F1 sponsorships by industry
Team and organisation sponsorships split by industry, payments-related focus

Which customer types are most commonly targeted by sponsors?

Companies sponsoring teams in F1 have a relatively wide range of customer types, although B2B customers are slightly more common than consumer customers. However, for payments in particular, the gap is far smaller between the two, with B2B-focused players being only slightly more common than those targeting B2C.

F1 sponsorships by target customer type
Target customers of sponsors in F1 overall and for payments-related companies

Among consumer-focused companies, while luxury and high net-worth-focused companies are overrepresented within F1, they remain a smaller segment than those targeting the mass consumer market. This is more pronounced among payments companies, which suggests that consumer-focused players tend to need a certain quantity of customers for an F1 sponsorship to make sense.

F1 consumer-targeting sponsorships by customer type
Target customers of consumer sponsors in F1 overall and for payments

What types of payments companies sponsor Formula 1?

Among payments-related players, F1 is appealing to a broad range of company types, although there are some that are more common than others. 

Among companies for whom payments is a part of their business but not the core focus, cryptocurrency and forex-related players are the most common, although the presence of the crypto industry in particular has slightly reduced in F1 from its peak a few years ago.

Banking is the most common industry of those for whom payments is core to the business, although there is also a presence from players across consumer money transfers, cards, payroll and B2B payments.

F1 payments-related sponsorships by industry
Team and organisation sponsorships split by industry, payments' business role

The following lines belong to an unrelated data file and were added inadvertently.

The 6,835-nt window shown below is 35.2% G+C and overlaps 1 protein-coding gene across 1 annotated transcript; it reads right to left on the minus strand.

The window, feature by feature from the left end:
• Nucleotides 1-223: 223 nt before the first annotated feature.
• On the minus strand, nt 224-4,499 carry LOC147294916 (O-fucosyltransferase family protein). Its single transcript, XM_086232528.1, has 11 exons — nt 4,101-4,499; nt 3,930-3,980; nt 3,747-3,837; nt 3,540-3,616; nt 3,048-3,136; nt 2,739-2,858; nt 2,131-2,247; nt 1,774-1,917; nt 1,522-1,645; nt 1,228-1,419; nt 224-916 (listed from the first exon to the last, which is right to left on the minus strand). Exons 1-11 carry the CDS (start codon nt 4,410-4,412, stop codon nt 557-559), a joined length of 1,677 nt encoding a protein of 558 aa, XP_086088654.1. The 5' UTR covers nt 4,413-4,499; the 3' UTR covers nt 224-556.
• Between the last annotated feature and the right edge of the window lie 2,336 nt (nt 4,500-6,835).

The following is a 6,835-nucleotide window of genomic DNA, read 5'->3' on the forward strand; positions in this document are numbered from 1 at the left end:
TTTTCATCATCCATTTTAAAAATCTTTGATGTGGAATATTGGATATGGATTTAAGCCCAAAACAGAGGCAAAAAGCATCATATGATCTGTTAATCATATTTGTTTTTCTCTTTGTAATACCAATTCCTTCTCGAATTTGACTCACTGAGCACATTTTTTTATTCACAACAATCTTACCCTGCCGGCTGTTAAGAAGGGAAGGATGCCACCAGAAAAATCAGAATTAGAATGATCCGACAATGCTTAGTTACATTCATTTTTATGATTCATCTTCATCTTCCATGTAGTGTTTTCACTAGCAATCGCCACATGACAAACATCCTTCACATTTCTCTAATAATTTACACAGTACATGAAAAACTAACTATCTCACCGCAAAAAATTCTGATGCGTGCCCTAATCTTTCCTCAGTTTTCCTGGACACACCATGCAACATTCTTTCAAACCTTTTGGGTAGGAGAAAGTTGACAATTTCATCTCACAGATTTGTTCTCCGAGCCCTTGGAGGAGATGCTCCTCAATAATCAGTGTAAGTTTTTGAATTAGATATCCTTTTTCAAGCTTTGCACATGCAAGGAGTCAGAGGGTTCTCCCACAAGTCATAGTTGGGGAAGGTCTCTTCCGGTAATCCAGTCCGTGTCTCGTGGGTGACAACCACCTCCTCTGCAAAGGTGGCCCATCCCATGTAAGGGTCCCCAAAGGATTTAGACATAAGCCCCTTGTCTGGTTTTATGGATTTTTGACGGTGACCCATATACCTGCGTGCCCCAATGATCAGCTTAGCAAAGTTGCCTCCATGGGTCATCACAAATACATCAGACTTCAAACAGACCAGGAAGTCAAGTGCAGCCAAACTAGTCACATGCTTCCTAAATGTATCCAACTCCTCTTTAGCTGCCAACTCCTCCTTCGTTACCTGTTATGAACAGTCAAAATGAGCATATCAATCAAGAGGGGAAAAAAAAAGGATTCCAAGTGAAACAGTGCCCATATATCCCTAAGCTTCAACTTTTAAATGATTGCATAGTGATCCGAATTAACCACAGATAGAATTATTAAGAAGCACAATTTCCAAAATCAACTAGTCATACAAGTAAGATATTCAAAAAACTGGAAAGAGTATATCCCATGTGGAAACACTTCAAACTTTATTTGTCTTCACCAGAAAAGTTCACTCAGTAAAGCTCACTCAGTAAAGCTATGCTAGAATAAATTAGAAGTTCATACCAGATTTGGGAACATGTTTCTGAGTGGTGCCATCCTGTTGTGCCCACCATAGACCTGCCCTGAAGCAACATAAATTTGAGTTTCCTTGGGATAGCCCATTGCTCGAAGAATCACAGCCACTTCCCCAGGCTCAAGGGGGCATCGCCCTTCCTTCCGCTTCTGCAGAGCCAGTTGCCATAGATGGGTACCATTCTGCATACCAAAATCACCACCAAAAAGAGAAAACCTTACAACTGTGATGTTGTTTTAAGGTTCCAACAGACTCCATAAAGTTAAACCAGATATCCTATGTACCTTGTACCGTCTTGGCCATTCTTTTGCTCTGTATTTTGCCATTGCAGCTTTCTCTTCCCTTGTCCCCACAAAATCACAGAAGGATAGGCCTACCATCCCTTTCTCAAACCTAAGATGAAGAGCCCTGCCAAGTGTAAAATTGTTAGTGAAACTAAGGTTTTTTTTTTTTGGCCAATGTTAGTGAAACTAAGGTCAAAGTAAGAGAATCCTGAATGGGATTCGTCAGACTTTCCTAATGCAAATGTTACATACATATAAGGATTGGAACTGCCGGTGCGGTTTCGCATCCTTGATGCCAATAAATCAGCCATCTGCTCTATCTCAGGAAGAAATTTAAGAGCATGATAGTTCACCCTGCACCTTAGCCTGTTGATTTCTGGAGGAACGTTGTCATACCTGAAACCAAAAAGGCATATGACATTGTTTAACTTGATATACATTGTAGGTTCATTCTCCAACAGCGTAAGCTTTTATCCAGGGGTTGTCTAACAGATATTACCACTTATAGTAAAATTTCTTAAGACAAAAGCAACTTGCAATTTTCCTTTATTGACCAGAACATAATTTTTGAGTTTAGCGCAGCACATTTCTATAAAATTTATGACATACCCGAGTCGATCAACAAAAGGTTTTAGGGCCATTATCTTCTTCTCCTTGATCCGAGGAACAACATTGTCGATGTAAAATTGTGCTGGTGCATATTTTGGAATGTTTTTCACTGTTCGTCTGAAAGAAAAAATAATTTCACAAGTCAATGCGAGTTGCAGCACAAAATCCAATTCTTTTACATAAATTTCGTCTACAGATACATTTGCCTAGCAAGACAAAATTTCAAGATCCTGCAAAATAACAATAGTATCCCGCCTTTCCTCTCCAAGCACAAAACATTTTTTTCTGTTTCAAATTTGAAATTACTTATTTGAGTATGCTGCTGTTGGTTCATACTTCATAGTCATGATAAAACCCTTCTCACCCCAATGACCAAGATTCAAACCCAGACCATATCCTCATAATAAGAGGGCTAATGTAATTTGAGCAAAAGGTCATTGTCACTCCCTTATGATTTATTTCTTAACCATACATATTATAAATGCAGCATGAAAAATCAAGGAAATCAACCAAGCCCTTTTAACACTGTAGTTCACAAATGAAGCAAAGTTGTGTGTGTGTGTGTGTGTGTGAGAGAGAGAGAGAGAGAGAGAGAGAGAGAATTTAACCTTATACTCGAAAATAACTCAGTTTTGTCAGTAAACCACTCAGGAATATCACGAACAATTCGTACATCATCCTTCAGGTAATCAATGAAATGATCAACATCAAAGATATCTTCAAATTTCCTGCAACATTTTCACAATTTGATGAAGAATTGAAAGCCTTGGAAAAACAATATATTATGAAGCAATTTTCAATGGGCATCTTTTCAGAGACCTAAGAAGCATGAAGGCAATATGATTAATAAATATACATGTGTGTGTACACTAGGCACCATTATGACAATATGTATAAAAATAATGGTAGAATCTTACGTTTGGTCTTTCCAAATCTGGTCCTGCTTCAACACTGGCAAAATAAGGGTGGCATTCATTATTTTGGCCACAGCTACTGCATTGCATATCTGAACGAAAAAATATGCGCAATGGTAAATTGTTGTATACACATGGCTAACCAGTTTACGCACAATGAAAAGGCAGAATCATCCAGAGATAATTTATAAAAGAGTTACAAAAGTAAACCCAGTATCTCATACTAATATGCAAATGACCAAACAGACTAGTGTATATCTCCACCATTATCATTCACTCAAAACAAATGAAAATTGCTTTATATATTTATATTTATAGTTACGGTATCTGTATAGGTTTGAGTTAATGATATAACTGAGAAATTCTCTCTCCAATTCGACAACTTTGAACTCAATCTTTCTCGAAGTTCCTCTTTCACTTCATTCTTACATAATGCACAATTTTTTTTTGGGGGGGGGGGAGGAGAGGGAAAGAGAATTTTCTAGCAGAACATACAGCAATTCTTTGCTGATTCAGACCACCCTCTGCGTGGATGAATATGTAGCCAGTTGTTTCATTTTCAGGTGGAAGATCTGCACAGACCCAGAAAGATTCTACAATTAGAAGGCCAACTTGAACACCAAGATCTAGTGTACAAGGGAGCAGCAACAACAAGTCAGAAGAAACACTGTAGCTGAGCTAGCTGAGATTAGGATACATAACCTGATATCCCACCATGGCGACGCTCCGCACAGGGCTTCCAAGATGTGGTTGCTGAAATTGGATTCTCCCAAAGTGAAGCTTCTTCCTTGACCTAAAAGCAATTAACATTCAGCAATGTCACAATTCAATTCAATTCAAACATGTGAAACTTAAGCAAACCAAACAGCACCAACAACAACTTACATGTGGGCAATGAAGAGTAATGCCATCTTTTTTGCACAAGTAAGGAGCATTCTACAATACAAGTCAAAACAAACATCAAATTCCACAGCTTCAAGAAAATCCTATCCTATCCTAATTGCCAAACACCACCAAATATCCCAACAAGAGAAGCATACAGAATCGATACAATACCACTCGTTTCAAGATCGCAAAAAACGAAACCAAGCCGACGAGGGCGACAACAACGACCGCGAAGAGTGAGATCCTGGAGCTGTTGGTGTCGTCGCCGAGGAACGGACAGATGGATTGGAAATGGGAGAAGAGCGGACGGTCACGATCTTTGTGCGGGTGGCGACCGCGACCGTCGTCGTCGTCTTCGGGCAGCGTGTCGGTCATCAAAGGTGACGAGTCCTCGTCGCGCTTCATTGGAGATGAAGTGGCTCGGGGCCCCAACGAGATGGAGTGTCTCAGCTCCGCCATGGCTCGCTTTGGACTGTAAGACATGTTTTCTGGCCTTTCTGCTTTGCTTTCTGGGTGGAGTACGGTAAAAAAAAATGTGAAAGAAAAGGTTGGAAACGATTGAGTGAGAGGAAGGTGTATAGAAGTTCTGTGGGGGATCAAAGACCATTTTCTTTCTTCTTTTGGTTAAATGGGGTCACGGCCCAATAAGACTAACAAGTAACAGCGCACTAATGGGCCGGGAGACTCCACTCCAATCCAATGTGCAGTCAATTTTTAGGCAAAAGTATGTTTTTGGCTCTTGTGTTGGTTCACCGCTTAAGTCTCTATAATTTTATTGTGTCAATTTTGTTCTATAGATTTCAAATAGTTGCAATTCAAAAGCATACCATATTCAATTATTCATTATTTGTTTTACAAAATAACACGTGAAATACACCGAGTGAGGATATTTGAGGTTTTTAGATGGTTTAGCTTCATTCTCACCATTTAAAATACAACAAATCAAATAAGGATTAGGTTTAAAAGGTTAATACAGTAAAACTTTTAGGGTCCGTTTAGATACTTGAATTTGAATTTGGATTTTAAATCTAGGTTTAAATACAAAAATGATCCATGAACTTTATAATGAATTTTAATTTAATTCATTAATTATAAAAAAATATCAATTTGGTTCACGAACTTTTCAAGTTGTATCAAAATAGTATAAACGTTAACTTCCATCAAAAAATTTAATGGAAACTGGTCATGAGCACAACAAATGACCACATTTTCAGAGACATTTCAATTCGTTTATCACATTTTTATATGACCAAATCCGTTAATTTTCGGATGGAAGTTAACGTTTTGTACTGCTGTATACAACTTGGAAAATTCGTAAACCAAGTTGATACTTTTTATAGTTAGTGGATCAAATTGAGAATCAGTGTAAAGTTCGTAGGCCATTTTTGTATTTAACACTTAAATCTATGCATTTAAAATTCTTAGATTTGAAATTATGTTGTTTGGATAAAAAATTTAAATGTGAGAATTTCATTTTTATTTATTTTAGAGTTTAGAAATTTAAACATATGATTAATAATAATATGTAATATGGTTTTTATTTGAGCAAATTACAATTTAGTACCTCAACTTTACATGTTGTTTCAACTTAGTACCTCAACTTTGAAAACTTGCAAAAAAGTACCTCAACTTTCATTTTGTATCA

Notably, whether their payments service is a core part of their business or not, almost all of the payments-related sponsorships in F1 included cross-border payments services, reflecting the international nature of the globe-trotting sport.

F1 cross-border payments-related sponsorships
Team and organisation payments-related sponsorships by cross-border status

F1’s evolution and appeal for sponsors

A consistent narrative within Formula One generally is that the sport is changing both in terms of who it is reaching and where it is reaching – and that is changing the types of sponsors it has synergies with.

“Formula 1 has undergone a remarkable transformation in terms of sponsorship opportunities over the years,” explains Stuart Searle, Account Director at CSM Sport & Entertainment, a global sport and entertainment agency.

“The sport has evolved into a global business powerhouse, attracting diverse sectors seeking exposure on the international stage.”

F1’s evolving appeal for sponsors

F1’s transformation, Searle explains, began in the 1980s, when the sport began to draw more corporate sponsors – a change from the smaller and typically local businesses (with the exception of a few major players) it had previously attracted. At this stage, the sport began to appeal more to B2B players who recognised “the potential to forge valuable business relationships within the F1 ecosystem”.

However, “an explosion of technological advancements” in the late 20th and early 21st century drew technology companies to the space as the sport began to become increasingly synonymous with innovation. This saw players not only able to achieve brand alignment, but also use the sport as a platform to showcase their own technologies, with collaborations between the two industries resulting in “innovations that often find applications beyond the racing track”.

As time has progressed, F1 has continued to expand its global reach, aided by its 2016 acquisition by Liberty Media, which set out to turn around a decline in viewership numbers. In the years that have followed, the appeal for mass consumer brands has also increased, with players across a wide range of consumer-facing industries seeking to “align themselves with the glamour and excitement associated with Formula 1”, according to Searle. 

“This appetite from B2C brands has only been enhanced further in recent years given the popularity boom for F1 in the US.”

Here, the launch of Netflix’s documentary series Drive to Survive, which first aired in 2019 covering the events of the 2018 season, has been particularly key, helping to attract “American, female and young audiences to the sport, in some cases for the first time”.

Key demographics

During the pandemic, F1 was forced to stop in-person attendance to races, and only fully recovered in 2022. However, alongside this, the sport has seen growing popularity across online multimedia platforms as younger audiences increasingly embrace F1.